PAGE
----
FREEMANS SOLICITORS 020 7935 3522 www.freemanssolicitors.net rg@freemanssolicitors.net

SWEETTREE HOME CARE SERVICES   020 7644 9554 www.sweettree.co.uk info@sweettree.co.uk

Got a question for a member of our team? Email: editorial@thejngroup.com Approximately 10-12% of the UK have private health insurance cover. Which means that the remainder may have to queue for treatment or have their operations and procedures postponed or cancelled.


REBEKAH GERSHUNY Qualifications: Member of Resolution, Law Society Accredited and registered with the Family Mediation Council. Collaborative family lawyer, with more than 20 years’ experience and founder of family mediation practice, Evolve Family Mediation. Promotes a constructive and non-confrontational approach.


If you don't have private health insurance, just ask your local company Patient Health for a quote. Patient Health are completely client focused. And so if one price doesn't work, we keep on searching for you. Have it for when you will need it, which can be at any time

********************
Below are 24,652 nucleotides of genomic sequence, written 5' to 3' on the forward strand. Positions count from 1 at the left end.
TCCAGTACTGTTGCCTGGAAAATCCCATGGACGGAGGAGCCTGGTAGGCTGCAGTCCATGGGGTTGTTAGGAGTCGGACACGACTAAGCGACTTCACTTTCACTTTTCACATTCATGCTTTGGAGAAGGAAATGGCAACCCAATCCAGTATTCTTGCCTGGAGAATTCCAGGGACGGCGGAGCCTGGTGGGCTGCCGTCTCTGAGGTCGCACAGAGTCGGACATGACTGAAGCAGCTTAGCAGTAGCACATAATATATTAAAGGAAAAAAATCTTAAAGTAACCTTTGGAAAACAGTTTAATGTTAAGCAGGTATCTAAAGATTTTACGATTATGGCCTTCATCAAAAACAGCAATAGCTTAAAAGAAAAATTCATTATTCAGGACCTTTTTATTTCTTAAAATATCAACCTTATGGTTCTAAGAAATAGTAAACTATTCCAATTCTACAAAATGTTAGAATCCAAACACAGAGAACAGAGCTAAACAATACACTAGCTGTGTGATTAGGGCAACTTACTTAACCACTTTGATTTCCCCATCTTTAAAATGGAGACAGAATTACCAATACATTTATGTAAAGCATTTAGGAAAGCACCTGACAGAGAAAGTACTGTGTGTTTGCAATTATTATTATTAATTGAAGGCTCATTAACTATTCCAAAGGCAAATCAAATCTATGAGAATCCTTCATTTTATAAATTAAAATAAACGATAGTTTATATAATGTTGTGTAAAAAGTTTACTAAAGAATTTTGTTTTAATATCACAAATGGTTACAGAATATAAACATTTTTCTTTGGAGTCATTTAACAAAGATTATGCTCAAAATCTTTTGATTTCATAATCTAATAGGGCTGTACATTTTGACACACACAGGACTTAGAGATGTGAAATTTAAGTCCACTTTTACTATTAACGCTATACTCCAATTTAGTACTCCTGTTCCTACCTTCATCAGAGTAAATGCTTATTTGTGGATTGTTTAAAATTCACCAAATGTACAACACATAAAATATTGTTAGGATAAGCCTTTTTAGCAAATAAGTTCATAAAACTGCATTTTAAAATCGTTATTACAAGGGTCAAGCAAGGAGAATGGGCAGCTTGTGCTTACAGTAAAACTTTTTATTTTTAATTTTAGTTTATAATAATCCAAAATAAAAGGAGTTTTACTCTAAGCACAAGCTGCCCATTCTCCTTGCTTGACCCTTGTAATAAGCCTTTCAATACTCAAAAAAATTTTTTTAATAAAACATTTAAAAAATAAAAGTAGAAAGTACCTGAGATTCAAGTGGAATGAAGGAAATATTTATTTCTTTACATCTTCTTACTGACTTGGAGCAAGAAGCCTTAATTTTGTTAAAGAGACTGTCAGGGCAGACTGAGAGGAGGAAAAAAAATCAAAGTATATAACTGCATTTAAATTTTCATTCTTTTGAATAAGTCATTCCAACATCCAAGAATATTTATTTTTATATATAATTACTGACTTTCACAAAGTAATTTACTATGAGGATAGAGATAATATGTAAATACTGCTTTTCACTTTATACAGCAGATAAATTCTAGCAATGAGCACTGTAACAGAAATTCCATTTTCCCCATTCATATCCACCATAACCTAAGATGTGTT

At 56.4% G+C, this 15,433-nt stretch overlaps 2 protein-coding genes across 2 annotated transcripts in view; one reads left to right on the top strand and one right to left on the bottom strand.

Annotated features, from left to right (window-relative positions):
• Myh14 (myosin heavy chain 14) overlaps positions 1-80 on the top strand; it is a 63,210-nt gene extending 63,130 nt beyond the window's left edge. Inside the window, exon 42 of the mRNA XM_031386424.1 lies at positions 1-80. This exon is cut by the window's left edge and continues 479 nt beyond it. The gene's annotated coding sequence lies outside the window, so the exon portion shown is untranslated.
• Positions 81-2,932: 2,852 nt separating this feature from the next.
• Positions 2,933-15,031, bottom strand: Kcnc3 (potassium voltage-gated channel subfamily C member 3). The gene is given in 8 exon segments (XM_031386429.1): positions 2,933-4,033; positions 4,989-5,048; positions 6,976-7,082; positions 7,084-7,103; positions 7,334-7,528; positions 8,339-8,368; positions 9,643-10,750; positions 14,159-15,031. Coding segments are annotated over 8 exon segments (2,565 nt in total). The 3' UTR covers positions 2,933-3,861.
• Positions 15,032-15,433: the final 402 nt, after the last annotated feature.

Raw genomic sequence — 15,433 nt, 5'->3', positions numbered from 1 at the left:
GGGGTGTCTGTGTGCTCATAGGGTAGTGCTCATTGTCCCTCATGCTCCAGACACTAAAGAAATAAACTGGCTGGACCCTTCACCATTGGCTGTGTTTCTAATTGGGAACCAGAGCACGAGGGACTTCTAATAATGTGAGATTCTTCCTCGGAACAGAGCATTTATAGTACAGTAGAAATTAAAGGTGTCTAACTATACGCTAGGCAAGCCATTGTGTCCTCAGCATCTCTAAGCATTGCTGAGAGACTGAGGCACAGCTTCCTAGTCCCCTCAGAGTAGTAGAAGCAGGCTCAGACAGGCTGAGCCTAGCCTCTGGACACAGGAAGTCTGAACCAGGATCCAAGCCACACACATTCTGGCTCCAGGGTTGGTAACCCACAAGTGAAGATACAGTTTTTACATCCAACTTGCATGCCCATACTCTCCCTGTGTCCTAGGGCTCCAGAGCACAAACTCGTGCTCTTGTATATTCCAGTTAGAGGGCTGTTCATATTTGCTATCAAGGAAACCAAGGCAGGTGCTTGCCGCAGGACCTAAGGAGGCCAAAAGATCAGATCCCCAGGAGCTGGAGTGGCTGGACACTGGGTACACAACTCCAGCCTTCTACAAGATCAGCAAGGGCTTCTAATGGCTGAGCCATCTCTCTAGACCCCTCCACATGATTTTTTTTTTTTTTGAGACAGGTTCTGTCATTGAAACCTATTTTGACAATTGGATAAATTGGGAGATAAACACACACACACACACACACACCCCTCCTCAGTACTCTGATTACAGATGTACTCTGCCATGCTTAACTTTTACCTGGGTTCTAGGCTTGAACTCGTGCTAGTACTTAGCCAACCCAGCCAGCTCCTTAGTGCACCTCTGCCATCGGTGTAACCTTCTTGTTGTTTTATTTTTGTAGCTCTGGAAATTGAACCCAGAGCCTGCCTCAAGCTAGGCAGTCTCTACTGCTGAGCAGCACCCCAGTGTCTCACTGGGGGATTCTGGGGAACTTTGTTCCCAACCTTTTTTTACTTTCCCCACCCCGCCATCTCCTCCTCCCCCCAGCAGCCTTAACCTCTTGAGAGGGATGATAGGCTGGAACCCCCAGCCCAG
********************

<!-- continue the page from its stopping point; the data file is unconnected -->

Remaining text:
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Jewish News 10 May 2018

Health & Beauty Supplement Out on Thursday, 31th May

Job Vacancy – Junior Rabbi and Rabbanit Team The S&P Sephardi Community – Lauderdale Road Synagogue The S&P Sephardi Community are looking to recruit a dynamic and enthusiastic Junior Rabbi/ Rabbanit team who will report to the Senior Rabbi of the S&P and liaise with existing Rabbi of Lauderdale Road. • Support the Rabbi of Lauderdale Road with ecclesiastical tasks • Engage with members of the community • Engage in particular with young families and youth • Assist with ecclesiastical services – reading the Parasha and leading services on High Holy Days • Participate in all Lifecycle events • Pastoral Care • Running children’s services • The Rabbanit is expected to support the Rabbi in home hospitality, teaching Heder, participating in children’s services, general youth work Qualifications & Experience